by Vilijus Žagrakalys (pictured above)
Renaissance, an exhibition of photographs at the Pakruojis synagogue from November 10 to 30, 2018, with the opening at 5:00 P.M. on November 9.
Everything that’s old comes back around. The 19th century was the period when photography began and flourished. The application of various techniques for forming an image on a plate progressed from wet-plate collodion to silver compound gelatin which dominated until the advent of digital cameras. The silver process gave rise to a surge in photography studios which captured portraits of their time in single and group portraiture. All sorts of visual photo albums were made. Silver gelatin emulsion was relatively easy to get and made this possible.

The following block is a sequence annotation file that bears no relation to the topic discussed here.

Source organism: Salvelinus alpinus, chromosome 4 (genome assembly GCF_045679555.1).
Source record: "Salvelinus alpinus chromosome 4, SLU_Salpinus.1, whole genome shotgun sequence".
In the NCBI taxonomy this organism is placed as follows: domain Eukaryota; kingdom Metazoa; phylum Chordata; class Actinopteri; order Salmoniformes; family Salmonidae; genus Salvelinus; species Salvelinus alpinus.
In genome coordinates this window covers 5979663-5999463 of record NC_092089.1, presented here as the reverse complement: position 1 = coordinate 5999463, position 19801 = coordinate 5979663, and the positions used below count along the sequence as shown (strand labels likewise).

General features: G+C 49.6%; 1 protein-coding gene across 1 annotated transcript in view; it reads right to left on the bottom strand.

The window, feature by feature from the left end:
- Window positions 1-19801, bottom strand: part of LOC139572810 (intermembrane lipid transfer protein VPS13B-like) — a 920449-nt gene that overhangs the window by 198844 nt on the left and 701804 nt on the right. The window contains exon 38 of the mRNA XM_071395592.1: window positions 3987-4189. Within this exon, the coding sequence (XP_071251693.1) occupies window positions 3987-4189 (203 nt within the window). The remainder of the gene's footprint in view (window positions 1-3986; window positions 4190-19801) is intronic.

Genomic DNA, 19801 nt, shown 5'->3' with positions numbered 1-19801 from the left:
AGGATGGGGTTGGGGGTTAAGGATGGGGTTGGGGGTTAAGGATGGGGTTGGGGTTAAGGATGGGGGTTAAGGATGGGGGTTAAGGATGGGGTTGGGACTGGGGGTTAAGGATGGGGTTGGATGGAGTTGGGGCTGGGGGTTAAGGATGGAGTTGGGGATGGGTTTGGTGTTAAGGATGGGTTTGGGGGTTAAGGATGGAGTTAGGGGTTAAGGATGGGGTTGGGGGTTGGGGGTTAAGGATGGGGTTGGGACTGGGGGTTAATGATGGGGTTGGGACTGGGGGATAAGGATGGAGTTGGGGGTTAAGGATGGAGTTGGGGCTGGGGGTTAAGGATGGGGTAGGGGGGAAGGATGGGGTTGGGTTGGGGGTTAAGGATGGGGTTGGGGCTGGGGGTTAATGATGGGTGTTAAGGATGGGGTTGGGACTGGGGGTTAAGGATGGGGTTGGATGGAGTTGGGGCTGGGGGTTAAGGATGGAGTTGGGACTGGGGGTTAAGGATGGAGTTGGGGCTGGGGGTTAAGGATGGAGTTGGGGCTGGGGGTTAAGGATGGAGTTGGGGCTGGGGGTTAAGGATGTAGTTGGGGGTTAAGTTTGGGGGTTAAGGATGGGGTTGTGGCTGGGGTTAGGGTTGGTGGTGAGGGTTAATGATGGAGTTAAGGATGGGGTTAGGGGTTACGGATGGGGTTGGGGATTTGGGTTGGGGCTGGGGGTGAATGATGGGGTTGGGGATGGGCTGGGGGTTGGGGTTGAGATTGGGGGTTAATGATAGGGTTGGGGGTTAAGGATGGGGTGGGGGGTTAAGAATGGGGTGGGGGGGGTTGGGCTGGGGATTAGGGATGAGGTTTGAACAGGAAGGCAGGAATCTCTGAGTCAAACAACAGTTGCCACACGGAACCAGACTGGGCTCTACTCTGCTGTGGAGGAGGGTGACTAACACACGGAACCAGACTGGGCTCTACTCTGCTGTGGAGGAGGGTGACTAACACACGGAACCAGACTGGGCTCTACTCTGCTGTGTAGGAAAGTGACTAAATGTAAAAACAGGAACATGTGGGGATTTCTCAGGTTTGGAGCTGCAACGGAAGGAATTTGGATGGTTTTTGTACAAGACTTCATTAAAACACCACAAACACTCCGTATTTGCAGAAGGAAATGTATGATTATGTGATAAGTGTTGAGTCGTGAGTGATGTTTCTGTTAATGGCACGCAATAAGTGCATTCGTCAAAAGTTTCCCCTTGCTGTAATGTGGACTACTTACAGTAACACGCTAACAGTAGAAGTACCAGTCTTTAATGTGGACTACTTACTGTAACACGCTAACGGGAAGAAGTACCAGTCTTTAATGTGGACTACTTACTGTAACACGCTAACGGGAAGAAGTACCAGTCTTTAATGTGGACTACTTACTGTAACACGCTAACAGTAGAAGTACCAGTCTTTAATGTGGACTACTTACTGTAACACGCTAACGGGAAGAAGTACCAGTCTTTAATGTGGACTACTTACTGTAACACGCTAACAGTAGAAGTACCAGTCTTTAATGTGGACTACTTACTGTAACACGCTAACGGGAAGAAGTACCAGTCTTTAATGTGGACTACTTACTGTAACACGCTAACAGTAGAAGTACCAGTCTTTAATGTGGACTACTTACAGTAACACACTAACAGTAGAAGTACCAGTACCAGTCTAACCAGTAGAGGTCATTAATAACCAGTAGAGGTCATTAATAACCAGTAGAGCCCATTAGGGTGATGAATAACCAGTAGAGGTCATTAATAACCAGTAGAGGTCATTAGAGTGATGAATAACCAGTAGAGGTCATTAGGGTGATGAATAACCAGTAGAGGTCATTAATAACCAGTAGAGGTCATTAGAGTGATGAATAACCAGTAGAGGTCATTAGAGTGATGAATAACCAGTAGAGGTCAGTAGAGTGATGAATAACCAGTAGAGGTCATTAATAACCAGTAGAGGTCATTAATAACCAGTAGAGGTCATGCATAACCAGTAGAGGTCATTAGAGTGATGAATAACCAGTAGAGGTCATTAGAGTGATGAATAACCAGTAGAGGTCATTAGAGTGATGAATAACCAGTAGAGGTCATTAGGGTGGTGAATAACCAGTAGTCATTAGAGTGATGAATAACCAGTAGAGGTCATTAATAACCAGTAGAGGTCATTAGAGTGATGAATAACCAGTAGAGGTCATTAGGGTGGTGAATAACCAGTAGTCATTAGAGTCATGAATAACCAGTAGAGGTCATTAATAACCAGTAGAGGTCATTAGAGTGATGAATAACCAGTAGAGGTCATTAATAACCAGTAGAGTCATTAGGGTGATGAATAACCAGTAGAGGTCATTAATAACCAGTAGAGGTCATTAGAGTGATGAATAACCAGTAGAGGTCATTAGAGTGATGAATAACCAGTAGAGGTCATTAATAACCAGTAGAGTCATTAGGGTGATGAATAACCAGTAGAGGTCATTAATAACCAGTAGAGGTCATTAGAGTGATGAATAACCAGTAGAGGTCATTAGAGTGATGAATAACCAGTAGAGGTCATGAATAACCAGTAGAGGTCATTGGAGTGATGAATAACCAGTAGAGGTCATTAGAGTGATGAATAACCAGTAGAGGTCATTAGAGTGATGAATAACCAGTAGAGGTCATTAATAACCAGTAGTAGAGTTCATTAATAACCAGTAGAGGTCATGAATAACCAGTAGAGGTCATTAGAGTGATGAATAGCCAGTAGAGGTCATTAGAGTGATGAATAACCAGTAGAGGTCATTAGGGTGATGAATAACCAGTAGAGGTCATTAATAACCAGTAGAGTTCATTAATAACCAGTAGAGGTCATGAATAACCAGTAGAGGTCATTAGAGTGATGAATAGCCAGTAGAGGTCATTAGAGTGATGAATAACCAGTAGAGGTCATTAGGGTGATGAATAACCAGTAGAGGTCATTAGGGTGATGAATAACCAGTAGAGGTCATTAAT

At around the same time the platinum method was discovered, dated at 1873 in the history of photography. William Willis patented the method in 1881. He received official awards for this in Great Britain in 1885. The method was popular until World War I, when platinum acquired greater value, and the technique gradually dropped out of use.
Around 1970 the technique was revived in the USA. It is now known as the king of the printing process.
When I began to get interested in photography techniques, I attempted to print several photographs. After much experimentation I seized upon the platinum/palladium method. The fragments of photographs in this exhibition were printed using this method.